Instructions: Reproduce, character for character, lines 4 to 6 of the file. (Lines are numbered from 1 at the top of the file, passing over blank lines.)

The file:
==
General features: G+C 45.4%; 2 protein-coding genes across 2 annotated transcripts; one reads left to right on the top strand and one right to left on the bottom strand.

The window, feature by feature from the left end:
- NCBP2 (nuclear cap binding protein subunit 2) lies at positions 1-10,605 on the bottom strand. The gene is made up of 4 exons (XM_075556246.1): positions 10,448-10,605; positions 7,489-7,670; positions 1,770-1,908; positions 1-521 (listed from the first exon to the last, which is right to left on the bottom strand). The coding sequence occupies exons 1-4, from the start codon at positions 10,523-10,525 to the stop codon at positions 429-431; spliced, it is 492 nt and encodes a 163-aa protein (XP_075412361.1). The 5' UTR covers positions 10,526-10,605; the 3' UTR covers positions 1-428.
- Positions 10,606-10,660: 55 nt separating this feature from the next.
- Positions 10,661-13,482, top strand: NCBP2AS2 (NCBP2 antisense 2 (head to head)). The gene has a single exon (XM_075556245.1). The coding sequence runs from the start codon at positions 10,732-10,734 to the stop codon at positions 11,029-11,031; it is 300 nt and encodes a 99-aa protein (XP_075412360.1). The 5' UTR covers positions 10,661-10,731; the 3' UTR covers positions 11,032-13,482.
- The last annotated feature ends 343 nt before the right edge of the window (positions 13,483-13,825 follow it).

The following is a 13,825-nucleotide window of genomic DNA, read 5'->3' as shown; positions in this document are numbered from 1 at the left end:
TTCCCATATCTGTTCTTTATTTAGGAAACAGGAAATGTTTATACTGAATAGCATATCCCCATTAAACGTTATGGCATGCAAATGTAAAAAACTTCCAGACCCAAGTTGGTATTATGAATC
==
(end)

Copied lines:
- Positions 10,606-10,660: 55 nt separating this feature from the next.
- Positions 10,661-13,482, top strand: NCBP2AS2 (NCBP2 antisense 2 (head to head)). The gene has a single exon (XM_075556245.1). The coding sequence runs from the start codon at positions 10,732-10,734 to the stop codon at positions 11,029-11,031; it is 300 nt and encodes a 99-aa protein (XP_075412360.1). The 5' UTR covers positions 10,661-10,731; the 3' UTR covers positions 11,032-13,482.
- The last annotated feature ends 343 nt before the right edge of the window (positions 13,483-13,825 follow it).